The aim of the study was to assess two levels of immersive virtual reality simulation (VRS) to teach the skill of decontamination.
Little is known about the use of VRS in providing disaster education, including retention.
Quasiexperimental design with repeated measures, supplemented by qualitative data, using a convenience sample of senior baccalaureate nursing students (n = 197) from four Midwest campuses was used. Students were randomly assigned to a group (two levels of immersive VRS and a control group) to learn the skill of decontamination. Cognitive learning, performance, and performance time were measured pre/post and at six months.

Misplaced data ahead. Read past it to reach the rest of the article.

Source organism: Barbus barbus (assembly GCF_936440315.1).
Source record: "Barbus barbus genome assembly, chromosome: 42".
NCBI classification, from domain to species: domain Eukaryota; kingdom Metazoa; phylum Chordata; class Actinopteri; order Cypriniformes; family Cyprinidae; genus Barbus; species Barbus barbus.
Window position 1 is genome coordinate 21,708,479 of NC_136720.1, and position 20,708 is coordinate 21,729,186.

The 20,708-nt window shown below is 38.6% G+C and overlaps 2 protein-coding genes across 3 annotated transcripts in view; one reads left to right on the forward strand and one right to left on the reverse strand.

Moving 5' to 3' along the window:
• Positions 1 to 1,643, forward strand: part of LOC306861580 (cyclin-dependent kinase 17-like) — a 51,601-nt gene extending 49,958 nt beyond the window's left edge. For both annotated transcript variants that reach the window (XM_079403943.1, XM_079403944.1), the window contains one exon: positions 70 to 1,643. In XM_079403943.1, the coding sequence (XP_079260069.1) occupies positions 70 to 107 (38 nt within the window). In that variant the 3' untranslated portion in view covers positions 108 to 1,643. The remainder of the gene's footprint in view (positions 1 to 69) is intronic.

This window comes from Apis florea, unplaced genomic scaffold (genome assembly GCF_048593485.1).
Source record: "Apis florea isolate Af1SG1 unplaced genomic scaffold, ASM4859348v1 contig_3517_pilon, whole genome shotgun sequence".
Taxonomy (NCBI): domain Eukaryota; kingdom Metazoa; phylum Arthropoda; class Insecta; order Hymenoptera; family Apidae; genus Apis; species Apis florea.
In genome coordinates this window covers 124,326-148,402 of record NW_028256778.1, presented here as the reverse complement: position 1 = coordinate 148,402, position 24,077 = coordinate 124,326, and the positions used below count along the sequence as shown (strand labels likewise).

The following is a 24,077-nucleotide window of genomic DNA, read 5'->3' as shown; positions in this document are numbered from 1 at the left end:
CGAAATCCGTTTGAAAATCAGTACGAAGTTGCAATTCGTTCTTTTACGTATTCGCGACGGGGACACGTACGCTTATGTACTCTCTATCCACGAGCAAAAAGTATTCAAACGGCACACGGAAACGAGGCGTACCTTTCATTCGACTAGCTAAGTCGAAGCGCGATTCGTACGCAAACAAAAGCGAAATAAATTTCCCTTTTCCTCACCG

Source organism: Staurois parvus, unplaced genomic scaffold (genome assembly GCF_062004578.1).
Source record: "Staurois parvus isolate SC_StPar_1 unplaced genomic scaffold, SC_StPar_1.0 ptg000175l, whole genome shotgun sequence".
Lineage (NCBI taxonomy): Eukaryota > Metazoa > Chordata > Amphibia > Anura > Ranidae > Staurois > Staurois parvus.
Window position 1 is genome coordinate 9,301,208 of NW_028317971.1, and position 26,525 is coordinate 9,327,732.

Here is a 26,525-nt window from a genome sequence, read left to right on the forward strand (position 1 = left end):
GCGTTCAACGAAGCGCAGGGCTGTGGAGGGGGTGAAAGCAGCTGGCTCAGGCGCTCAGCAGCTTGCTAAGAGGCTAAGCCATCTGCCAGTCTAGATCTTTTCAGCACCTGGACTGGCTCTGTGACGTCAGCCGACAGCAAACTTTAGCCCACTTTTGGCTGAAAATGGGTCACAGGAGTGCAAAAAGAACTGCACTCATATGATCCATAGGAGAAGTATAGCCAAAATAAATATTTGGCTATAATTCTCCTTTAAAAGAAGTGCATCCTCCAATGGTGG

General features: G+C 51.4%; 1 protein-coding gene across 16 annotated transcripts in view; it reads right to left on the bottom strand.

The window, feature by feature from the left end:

Outcome measures were significant with immediate postintervention improvements and lower retention scores at six months. No significant differences were noted between groups. Students were satisfied with the VRS but found immersive VRS more interactive.
VRS provides another alternative for simulated learning experiences; best practice approaches for its use still need to be explored.